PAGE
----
"I don't believe variable rates will fall lower than fixed rates at the moment," said Dowling. "It is likely that the main refinancing rate will fall by 0.1pc. The only people who will immediately benefit from that will be those on tracker mortgages. I'd recommend that anyone borrowing [to buy a home] looks at a fixed rate rather than variable."

Get a State-backed mortgage

The Goverment-backed Rebuilding Ireland Home Loan (RIHL) is aimed at first-time buyers who earn too much to qualify for social housing but too little to get a sufficient mortgage from a bank to buy their own home. Should you qualify for a RIHL, it is much cheaper than the mortgages available from the banks. The interest rate charged on the RIHL is a fixed rate of either 2pc or 2.25pc. A 30-year mortgage of €250,000 would work out about €45,000 cheaper in mortgage interest under the RIHL than the cheapest variable mortgage available from AIB for those borrowing more than 80pc of the value of their home.

One of the drawbacks of the RIHL is that you cannot usually shop around for mortgage protection insurance, which repays your mortgage should you die.

Time it right

The larger the mortgage, the more of a financial burden it is. So buying a property when prices are low is one of the best ways to keep the cost of your mortgage down. As some economists expect Irish house prices to fall over the next couple of years, it might be worth a prospective buyer's while to sit on the fence and see if houses become more affordable in the coming months.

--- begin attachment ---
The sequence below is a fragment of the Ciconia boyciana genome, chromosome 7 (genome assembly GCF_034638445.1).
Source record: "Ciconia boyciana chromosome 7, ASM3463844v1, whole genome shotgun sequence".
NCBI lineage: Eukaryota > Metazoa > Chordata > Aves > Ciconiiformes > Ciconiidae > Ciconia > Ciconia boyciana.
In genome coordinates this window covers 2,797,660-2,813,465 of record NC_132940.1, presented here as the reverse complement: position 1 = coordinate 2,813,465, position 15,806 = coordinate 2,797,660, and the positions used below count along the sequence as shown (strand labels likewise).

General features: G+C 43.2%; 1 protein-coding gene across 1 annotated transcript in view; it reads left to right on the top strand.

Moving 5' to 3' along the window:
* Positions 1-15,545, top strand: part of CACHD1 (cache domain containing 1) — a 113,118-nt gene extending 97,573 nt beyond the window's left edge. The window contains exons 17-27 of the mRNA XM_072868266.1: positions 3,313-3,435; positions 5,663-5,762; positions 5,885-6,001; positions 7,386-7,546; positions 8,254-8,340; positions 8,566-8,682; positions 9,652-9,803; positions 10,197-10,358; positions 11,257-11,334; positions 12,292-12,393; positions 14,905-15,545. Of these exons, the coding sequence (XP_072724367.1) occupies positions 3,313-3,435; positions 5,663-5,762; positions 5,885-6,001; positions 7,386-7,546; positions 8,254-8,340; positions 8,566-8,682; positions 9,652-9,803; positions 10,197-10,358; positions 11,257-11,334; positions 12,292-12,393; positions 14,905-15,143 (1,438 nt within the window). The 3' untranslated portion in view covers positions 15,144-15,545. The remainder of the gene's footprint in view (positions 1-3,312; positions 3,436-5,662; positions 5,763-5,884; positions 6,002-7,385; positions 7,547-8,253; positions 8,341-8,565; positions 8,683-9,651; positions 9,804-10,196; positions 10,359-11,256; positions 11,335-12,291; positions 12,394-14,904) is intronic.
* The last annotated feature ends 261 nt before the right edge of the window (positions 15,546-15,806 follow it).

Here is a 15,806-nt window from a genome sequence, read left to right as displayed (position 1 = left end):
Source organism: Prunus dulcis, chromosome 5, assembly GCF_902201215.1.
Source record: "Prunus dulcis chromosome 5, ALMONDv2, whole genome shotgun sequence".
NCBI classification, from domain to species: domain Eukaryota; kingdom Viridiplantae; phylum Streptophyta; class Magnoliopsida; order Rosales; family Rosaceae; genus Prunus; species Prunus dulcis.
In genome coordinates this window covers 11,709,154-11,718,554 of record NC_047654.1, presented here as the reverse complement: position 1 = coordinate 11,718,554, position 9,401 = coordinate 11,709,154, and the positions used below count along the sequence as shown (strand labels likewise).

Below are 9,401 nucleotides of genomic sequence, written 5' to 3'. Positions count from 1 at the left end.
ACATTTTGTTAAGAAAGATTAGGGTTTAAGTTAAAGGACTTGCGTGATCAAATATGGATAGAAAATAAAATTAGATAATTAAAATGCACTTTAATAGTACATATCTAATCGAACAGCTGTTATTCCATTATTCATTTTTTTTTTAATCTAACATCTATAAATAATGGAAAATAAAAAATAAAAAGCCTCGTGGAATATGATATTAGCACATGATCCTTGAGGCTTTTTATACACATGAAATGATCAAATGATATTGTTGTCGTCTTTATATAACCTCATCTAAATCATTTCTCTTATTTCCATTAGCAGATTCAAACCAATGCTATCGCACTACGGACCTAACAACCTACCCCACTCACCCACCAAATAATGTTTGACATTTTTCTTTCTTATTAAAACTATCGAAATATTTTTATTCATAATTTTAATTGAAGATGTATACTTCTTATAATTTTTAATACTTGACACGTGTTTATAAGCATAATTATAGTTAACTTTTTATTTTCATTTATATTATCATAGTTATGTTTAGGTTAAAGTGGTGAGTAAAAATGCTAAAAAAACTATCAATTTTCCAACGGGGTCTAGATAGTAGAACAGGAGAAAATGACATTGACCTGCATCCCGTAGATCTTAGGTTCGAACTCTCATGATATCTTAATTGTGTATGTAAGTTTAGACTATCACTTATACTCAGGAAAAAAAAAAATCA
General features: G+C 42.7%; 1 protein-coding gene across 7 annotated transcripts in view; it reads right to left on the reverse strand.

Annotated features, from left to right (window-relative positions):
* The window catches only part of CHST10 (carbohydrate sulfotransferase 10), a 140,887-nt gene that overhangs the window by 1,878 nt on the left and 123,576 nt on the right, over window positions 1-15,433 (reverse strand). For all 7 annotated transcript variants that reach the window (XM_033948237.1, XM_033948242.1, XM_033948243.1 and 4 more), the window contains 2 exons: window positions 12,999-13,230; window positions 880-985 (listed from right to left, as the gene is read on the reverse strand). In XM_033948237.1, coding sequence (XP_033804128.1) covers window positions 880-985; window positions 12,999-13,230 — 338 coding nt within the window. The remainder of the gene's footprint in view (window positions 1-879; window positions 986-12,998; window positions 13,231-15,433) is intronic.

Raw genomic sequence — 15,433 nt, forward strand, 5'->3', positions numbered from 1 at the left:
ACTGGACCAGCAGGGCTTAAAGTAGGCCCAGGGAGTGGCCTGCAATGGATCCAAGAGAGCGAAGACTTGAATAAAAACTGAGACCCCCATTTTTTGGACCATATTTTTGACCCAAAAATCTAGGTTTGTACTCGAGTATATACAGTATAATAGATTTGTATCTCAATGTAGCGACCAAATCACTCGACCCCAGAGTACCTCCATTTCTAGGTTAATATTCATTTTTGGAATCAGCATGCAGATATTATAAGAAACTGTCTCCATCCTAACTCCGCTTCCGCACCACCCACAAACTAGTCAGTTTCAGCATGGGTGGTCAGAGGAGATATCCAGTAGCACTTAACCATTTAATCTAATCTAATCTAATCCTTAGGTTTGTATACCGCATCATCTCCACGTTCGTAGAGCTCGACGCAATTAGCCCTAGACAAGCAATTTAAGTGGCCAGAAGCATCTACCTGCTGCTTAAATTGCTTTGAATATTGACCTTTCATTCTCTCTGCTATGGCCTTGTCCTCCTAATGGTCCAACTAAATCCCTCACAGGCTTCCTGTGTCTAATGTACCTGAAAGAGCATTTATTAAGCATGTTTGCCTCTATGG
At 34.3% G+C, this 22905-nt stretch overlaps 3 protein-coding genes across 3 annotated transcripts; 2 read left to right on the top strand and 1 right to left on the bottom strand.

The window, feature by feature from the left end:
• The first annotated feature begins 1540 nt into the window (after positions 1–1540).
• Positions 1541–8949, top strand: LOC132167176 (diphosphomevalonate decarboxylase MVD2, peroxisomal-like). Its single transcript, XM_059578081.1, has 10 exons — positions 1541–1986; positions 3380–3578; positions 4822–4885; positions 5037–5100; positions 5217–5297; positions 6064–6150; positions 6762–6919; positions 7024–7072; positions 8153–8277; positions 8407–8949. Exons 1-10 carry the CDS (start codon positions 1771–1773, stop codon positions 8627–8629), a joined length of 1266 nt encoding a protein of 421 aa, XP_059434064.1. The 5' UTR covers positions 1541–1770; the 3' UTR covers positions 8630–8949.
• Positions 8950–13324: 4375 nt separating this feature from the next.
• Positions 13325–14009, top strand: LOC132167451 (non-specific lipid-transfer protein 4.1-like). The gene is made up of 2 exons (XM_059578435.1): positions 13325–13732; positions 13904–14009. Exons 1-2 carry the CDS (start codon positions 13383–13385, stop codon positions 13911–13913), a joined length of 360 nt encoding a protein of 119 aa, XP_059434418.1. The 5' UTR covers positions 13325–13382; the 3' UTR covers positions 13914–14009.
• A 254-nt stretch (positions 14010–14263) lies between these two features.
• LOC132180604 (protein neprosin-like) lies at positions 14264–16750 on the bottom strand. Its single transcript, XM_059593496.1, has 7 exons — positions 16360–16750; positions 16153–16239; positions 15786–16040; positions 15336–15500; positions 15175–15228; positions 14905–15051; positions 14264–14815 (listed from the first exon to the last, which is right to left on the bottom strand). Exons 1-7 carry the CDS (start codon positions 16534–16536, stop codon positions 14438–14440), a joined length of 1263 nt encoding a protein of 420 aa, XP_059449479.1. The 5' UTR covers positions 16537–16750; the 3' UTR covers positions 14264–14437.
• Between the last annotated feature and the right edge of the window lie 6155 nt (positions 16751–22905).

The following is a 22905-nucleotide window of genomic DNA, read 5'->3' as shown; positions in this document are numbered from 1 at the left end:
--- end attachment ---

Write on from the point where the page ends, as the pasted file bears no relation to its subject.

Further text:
"I expect house prices, as measured by the CSO, to fall on average next year by between 0pc and 5pc, with the biggest drop coming in Dublin," said McQuaid. "A combination of new supply, a slowing economy and geopolitical uncertainty (including Brexit) will be the main factors behind this."

There could be double-digit falls in house prices under a hard Brexit, according to McQuaid. "In the event of a soft Brexit, house prices will be more stable, though I still think new supply and a weaker world economy generally will push prices lower," he said. McQuaid expects house prices to fall by between 5pc and 10pc in 2021.

Hughes however expects house prices to increase by around 2pc or 3pc on average next year "on the assumption of a soft - but not smooth - Brexit". "I think the economic damage [of a hard Brexit] would inevitably weaken the property market," said Hughes.

There is already some evidence that Brexit concerns are having an impact on Irish house prices. So a house hunter with time on their side might well be advised to sit tight - and to move quickly when the price is right.